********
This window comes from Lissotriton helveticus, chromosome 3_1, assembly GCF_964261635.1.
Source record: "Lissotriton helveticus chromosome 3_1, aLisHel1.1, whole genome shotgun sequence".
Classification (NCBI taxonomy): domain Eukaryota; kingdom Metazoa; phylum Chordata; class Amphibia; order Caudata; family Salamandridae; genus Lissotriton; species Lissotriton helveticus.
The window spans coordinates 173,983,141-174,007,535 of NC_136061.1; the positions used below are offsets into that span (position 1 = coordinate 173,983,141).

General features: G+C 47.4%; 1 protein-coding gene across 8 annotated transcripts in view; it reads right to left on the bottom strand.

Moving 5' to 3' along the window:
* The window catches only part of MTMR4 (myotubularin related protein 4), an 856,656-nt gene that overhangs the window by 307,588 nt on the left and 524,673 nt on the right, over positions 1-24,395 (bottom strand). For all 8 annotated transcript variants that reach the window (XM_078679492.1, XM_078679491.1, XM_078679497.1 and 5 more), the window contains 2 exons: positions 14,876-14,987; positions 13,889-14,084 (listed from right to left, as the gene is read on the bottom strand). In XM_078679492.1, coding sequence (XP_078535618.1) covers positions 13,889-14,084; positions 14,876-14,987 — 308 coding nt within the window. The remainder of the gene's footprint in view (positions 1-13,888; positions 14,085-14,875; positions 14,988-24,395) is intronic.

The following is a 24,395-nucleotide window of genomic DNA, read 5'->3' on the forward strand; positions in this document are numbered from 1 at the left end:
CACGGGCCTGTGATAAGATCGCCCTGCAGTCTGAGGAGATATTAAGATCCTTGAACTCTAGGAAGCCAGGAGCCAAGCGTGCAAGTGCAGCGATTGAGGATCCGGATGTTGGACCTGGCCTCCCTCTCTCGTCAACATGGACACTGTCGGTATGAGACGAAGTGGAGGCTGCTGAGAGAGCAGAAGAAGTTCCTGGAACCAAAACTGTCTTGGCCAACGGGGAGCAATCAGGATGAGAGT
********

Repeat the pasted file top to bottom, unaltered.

This window comes from Lissotriton helveticus, chromosome 3_1, assembly GCF_964261635.1.
Source record: "Lissotriton helveticus chromosome 3_1, aLisHel1.1, whole genome shotgun sequence".
Classification (NCBI taxonomy): domain Eukaryota; kingdom Metazoa; phylum Chordata; class Amphibia; order Caudata; family Salamandridae; genus Lissotriton; species Lissotriton helveticus.
The window spans coordinates 173,983,141-174,007,535 of NC_136061.1; the positions used below are offsets into that span (position 1 = coordinate 173,983,141).

General features: G+C 47.4%; 1 protein-coding gene across 8 annotated transcripts in view; it reads right to left on the bottom strand.

Moving 5' to 3' along the window:
* The window catches only part of MTMR4 (myotubularin related protein 4), an 856,656-nt gene that overhangs the window by 307,588 nt on the left and 524,673 nt on the right, over positions 1-24,395 (bottom strand). For all 8 annotated transcript variants that reach the window (XM_078679492.1, XM_078679491.1, XM_078679497.1 and 5 more), the window contains 2 exons: positions 14,876-14,987; positions 13,889-14,084 (listed from right to left, as the gene is read on the bottom strand). In XM_078679492.1, coding sequence (XP_078535618.1) covers positions 13,889-14,084; positions 14,876-14,987 — 308 coding nt within the window. The remainder of the gene's footprint in view (positions 1-13,888; positions 14,085-14,875; positions 14,988-24,395) is intronic.

The following is a 24,395-nucleotide window of genomic DNA, read 5'->3' on the forward strand; positions in this document are numbered from 1 at the left end:
CACGGGCCTGTGATAAGATCGCCCTGCAGTCTGAGGAGATATTAAGATCCTTGAACTCTAGGAAGCCAGGAGCCAAGCGTGCAAGTGCAGCGATTGAGGATCCGGATGTTGGACCTGGCCTCCCTCTCTCGTCAACATGGACACTGTCGGTATGAGACGAAGTGGAGGCTGCTGAGAGAGCAGAAGAAGTTCCTGGAACCAAAACTGTCTTGGCCAACGGGGAGCAATCAGGATGAGAGT